By LISA EISENHAUER
A resource produced by the Center for Community Investment in partnership with CHA aims to help hospitals and health systems make investments that benefit their communities and provide returns that can generate more investments.
An illustration used by the Center for Community Investment shows the goals and principles behind investments in community health with examples from Bon Secours Mercy Health.
The partners released the 48-page investment guide called "Investing in Community Health: A Toolkit for Hospitals" last fall.
- Defines community investment.
- Explains how health care organizations can integrate community investment into their community health improvement strategies.
- Explores how health care organizations can create a community investment strategy.
"The scale of transformation that we're after in our communities is just too big to be achieved by grants or by government subsidies alone," said Robin Hacke, executive director of the Center for Community Investment. "Anchor institutions and community partners really need to deploy all of the assets that we have — financial investments, land and grant money — in order to make the difference that we're hoping to make."
The center is a program within the Lincoln Institute of Land Policy, a nonprofit based in Cambridge, Massachusetts, that works to improve quality of life through the effective use, taxation and stewardship of land.
Hacke discussed the community investment toolkit in March during a session at the American Hospital Association's virtual Accelerating Health Equity conference. Kendra Smith, vice president of community health at Bon Secours Mercy Health, joined her in the discussion.
Bon Secours Mercy Health, CommonSpirit Health's Dignity Health and four other health systems or hospitals are part of the Center for Community Investment's Accelerating Investments for Healthy Communities program launched in February 2018. The program is advancing models for investments like those that the toolkit is designed to encourage.
Smith talked about investments Bon Secours Mercy Health has made in recent years that align with the system's mission of improving life for those in the communities where its facilities are located.
"At the very core of the work we do is making sure that we are serving the underserved, the poor and the dying and really having an opportunity to not just impact patients but really impact the communities that we serve," she said.
One of the three projects she spotlighted is Unity Properties in West Baltimore. The 802-unit project that provides affordable homes for families and seniors has been developed over the last 30 years. It is owned and operated by Bon Secours Mercy Health.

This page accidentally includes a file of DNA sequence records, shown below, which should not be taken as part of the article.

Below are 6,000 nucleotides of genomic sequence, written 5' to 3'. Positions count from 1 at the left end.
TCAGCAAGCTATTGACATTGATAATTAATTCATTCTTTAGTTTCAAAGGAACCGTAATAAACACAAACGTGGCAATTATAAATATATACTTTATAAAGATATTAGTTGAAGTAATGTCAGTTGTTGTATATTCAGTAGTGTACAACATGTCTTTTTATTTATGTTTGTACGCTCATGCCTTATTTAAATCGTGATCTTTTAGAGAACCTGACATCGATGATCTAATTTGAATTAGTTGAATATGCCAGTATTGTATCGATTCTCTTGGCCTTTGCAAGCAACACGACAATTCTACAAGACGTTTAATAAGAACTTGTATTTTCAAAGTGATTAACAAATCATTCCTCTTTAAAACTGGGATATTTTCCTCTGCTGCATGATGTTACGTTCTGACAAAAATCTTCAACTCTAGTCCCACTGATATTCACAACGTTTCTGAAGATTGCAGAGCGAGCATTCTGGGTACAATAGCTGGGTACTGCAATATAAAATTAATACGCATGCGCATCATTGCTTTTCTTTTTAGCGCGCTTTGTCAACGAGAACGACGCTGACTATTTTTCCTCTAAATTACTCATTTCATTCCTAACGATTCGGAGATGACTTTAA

All of the units are within walking distance of Bon Secours Community Works. That social services center offers Head Start programming, employment skill building and financial counseling. The apartments and townhouses are near bus and rail transit, shopping, recreation and public green space.
"For us, maintaining this portfolio of housing has been a key innovative measure to spur other investment and other interest in this community," Smith said. "So now we see nonprofit organizations, we see small nonprofit developers, community lenders and community development financial institutions saying, 'How do we partner to grow this?'"
Finding reliable partners for community investment projects is one of the keys to success, Smith and Hacke said. The toolkit offers tips on how to identify potential partners, such as local faith communities, foundations and banks.
Julie Trocchio, senior director of community benefit and continuing care at CHA, said the toolkit can help Catholic health ministries build upon the community benefit work they already are doing.
"It's really, I think, a giant step forward for dealing with both equity and addressing the social determinants in our country because it's a way to be more creative at using the health systems' resources to improve the economic engine of a community," she said.
Investments, unlike grants, can't be counted toward the community benefit projects required of nonprofit health systems to meet federal mandates, Trocchio said. But unlike grants, investments provide financial returns that can fuel other projects.
Hacke said investments offer an additional option to grants, which are best used for things like salaries, child care subsidies and transit passes that don't provide any monetary return.
"What we're seeing is that by using investments, more dollars flow to making the kinds of long-term changes — like affordable housing, like access to fresh food — that we want to see in our communities," she said. "We can also, by using investment dollars where they're possible to use, save those precious grant dollars for the things like food banks and emergency relief that can't be funded in other ways."
The toolkit is available for download at centerforcommunityinvestment.org/resources.
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